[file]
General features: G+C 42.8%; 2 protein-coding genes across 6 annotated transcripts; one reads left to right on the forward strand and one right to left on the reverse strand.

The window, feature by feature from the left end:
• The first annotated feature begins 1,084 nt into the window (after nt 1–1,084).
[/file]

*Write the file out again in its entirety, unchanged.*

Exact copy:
General features: G+C 42.8%; 2 protein-coding genes across 6 annotated transcripts; one reads left to right on the forward strand and one right to left on the reverse strand.

The window, feature by feature from the left end:
• The first annotated feature begins 1,084 nt into the window (after nt 1–1,084).